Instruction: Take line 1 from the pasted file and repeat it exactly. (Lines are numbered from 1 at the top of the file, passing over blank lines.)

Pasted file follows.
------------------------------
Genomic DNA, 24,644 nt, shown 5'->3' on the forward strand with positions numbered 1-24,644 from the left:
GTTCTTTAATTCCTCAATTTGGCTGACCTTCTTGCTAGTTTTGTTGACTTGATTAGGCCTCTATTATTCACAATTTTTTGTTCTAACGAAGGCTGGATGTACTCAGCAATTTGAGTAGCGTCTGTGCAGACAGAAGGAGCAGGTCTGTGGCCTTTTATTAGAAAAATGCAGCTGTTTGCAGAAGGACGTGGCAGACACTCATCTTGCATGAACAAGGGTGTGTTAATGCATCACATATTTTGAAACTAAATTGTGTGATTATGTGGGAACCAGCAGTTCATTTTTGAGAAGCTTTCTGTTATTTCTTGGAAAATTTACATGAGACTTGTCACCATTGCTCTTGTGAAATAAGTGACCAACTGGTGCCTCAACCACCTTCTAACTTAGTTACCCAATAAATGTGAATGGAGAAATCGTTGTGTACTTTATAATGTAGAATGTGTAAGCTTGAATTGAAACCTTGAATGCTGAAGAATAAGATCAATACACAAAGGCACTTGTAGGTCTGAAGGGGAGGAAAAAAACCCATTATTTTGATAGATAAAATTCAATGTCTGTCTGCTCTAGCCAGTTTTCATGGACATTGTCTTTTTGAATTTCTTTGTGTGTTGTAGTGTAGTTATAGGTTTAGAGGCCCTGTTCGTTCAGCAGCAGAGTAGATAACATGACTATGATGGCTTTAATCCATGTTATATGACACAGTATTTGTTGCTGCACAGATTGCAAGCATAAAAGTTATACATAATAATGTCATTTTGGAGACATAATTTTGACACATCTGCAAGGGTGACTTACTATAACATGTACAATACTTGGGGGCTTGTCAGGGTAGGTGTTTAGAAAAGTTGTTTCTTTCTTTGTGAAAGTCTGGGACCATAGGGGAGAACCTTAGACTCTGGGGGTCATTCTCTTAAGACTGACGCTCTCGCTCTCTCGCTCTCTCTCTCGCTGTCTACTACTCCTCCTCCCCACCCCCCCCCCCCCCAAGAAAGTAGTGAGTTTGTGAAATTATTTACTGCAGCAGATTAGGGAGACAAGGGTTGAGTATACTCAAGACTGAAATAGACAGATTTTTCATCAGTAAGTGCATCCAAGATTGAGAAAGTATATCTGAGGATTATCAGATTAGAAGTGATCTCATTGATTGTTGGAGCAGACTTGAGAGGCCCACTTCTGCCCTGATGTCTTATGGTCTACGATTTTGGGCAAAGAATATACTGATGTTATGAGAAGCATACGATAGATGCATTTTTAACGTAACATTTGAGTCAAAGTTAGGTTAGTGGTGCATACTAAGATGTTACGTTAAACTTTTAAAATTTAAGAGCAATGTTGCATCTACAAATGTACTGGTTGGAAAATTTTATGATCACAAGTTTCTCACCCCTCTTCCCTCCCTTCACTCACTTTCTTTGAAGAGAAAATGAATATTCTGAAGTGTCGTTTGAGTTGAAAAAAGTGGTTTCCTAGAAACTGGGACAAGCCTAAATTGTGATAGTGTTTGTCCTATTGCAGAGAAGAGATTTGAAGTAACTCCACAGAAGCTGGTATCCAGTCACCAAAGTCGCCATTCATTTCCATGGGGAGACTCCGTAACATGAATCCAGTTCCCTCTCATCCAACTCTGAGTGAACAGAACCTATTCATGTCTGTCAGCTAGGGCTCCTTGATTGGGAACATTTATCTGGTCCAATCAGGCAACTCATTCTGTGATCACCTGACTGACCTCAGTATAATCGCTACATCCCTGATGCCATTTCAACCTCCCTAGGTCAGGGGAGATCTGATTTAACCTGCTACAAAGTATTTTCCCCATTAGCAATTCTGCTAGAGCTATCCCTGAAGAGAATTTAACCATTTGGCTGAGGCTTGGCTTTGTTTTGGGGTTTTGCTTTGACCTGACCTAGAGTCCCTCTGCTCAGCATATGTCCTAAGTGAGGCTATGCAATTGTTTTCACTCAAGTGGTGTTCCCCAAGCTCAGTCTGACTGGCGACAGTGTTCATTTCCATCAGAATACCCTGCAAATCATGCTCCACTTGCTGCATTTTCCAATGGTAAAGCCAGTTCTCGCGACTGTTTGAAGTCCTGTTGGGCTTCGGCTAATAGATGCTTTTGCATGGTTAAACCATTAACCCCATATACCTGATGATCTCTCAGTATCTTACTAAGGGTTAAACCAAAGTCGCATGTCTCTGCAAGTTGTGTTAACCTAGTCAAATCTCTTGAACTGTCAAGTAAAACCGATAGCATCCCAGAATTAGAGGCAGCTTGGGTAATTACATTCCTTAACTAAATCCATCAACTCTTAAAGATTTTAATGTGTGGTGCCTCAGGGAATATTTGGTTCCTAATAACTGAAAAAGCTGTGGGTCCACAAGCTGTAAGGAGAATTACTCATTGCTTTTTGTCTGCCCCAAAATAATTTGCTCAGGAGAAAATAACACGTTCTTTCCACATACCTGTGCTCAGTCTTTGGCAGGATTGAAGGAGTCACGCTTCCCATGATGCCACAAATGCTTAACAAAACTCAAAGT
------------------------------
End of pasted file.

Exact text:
Genomic DNA, 24,644 nt, shown 5'->3' on the forward strand with positions numbered 1-24,644 from the left: